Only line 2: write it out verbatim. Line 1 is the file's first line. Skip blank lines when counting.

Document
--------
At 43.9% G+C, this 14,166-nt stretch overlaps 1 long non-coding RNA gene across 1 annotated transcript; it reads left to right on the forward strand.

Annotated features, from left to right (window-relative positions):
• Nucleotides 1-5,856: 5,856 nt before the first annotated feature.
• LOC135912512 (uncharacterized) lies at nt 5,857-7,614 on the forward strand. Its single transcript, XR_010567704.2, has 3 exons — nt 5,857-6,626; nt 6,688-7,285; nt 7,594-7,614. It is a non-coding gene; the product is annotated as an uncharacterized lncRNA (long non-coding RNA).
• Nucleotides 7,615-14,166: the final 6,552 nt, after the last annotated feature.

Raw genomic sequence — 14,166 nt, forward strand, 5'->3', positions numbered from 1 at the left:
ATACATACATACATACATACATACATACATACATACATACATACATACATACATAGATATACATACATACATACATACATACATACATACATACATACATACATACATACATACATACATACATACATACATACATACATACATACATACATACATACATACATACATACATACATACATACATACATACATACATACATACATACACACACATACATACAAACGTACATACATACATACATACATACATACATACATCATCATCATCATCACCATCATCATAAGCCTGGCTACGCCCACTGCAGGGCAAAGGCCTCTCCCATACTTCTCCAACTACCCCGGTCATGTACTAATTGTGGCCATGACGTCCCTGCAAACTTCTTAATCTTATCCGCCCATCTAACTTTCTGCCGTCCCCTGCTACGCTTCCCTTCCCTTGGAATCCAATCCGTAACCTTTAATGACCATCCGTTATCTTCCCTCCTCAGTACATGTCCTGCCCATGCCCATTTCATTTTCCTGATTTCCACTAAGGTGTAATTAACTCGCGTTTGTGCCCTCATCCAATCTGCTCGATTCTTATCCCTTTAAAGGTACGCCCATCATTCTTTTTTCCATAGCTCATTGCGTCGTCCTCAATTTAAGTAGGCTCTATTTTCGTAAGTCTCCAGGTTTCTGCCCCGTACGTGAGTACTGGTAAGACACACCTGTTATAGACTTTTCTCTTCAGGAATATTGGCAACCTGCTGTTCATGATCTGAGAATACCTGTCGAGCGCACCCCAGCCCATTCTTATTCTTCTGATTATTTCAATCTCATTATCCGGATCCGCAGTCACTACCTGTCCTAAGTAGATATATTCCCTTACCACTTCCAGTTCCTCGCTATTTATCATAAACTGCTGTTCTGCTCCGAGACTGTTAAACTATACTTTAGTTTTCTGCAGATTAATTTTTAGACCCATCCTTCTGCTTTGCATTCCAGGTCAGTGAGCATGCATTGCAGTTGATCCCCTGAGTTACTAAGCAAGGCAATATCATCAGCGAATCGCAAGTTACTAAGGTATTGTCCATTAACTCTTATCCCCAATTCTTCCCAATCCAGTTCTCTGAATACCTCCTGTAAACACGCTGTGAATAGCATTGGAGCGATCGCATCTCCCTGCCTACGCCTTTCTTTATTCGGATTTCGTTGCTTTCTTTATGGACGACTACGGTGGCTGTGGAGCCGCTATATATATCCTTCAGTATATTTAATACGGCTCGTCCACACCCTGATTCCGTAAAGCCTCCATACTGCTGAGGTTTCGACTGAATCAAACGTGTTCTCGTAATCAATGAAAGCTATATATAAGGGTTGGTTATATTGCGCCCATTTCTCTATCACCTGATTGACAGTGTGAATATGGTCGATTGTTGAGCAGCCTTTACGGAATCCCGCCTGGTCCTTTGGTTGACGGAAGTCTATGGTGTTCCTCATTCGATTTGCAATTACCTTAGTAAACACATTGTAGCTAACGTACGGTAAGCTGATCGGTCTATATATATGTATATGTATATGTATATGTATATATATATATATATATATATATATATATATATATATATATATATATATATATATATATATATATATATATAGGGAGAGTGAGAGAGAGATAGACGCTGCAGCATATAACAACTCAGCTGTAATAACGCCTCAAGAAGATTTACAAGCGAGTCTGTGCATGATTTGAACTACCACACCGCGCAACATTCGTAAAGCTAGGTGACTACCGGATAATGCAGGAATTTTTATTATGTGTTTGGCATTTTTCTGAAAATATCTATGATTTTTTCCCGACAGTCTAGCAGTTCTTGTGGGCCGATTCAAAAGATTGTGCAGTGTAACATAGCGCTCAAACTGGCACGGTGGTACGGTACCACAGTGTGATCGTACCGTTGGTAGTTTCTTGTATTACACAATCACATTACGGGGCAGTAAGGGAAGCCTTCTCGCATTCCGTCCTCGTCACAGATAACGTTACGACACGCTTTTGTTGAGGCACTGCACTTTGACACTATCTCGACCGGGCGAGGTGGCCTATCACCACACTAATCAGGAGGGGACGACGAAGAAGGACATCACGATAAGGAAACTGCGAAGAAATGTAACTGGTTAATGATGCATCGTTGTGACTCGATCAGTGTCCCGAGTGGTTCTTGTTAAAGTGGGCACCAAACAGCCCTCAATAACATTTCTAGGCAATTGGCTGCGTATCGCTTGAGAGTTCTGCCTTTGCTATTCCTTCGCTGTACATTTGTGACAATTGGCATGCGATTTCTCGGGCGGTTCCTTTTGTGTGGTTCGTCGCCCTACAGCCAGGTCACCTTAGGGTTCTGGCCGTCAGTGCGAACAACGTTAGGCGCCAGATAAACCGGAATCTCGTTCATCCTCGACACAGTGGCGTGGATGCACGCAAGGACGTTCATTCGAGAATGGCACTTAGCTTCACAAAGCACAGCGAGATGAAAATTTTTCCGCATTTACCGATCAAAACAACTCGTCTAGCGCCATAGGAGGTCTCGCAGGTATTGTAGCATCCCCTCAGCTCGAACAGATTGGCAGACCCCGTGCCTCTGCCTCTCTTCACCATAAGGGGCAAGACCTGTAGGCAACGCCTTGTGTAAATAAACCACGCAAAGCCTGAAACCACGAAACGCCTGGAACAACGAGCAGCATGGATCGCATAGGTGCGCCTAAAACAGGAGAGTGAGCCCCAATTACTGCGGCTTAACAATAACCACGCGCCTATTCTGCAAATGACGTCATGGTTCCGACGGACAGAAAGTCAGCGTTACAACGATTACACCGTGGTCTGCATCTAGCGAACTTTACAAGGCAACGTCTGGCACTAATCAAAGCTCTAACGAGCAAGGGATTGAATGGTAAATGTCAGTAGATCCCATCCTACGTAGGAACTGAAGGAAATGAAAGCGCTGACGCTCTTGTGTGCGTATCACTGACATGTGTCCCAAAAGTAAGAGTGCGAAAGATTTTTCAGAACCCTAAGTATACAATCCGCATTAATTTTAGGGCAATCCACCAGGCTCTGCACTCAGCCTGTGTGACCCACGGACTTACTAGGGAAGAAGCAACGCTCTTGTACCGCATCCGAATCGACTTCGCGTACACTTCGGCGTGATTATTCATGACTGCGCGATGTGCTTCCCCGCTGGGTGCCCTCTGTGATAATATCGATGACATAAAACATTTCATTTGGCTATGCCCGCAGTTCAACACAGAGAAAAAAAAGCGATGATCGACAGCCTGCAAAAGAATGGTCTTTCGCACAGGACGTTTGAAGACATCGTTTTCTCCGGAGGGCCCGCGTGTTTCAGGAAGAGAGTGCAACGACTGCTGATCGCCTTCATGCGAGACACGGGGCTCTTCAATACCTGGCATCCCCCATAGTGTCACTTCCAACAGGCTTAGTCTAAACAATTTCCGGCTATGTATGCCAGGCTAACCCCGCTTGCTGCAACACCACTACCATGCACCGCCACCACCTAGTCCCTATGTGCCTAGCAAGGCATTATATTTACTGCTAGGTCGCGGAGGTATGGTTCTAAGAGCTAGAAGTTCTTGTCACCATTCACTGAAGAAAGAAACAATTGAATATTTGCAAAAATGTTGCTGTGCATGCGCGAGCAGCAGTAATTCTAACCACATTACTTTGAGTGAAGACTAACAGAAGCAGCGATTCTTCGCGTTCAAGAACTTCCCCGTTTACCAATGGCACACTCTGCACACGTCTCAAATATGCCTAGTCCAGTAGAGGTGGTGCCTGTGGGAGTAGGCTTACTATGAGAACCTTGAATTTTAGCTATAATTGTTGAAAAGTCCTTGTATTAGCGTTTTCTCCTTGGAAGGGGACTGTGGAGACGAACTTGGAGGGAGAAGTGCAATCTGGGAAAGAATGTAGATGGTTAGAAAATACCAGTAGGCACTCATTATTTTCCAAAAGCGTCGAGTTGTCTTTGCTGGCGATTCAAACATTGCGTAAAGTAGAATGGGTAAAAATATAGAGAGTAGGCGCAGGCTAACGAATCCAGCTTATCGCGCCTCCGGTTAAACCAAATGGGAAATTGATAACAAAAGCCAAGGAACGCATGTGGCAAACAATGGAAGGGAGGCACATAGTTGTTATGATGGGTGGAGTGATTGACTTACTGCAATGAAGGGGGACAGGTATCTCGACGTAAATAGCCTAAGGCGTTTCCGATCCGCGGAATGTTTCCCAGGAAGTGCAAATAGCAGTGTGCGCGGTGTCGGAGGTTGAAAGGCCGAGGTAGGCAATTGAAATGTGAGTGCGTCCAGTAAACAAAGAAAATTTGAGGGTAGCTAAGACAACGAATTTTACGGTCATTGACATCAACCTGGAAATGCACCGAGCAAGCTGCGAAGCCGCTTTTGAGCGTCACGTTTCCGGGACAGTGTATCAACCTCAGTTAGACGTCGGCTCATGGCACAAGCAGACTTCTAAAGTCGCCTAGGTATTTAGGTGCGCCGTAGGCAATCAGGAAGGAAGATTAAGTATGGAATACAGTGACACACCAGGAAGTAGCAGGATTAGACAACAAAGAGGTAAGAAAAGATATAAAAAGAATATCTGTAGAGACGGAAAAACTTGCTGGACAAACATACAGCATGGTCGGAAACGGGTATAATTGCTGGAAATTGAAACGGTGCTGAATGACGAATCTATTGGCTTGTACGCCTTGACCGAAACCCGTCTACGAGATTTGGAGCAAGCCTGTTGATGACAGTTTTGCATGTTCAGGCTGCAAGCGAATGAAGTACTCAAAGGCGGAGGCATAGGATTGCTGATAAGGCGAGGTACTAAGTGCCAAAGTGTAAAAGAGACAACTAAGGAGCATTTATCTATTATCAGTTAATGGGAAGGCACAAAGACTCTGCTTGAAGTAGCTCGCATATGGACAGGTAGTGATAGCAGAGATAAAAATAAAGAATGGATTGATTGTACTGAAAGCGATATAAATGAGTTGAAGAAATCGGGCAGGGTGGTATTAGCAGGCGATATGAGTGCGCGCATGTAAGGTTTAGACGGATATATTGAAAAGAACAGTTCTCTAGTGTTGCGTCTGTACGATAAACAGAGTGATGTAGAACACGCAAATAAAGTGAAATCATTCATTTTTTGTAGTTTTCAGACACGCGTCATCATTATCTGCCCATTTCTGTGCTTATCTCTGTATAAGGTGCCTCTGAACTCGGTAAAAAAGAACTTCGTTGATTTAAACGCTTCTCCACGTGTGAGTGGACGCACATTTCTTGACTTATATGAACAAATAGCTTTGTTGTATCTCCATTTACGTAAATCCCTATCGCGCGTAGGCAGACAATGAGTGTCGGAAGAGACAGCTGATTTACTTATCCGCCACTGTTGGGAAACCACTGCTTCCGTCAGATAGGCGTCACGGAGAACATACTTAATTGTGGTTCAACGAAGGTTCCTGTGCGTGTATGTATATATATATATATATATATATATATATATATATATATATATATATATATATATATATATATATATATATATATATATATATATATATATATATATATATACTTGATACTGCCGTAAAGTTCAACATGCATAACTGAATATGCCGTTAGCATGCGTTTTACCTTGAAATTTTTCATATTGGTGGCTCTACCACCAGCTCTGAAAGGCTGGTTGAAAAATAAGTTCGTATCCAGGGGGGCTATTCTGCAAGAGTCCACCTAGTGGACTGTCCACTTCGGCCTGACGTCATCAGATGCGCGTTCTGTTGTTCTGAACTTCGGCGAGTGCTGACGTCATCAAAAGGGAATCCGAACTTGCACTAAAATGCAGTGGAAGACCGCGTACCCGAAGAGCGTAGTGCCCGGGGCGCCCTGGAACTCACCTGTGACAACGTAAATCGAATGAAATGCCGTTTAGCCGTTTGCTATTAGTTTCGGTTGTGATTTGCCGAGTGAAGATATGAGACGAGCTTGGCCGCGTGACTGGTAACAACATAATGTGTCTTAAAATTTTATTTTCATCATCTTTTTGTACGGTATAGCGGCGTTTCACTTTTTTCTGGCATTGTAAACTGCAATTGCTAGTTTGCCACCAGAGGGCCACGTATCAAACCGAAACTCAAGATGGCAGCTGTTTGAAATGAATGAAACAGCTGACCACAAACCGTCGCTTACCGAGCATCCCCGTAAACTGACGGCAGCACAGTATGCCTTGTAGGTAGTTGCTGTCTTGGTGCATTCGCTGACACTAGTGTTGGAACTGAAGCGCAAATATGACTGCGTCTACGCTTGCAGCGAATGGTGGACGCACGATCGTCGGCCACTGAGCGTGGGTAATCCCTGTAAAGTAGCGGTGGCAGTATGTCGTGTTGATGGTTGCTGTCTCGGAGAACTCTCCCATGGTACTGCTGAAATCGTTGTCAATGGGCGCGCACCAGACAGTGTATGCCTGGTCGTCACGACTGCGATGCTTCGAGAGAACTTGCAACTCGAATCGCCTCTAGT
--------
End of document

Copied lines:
Annotated features, from left to right (window-relative positions):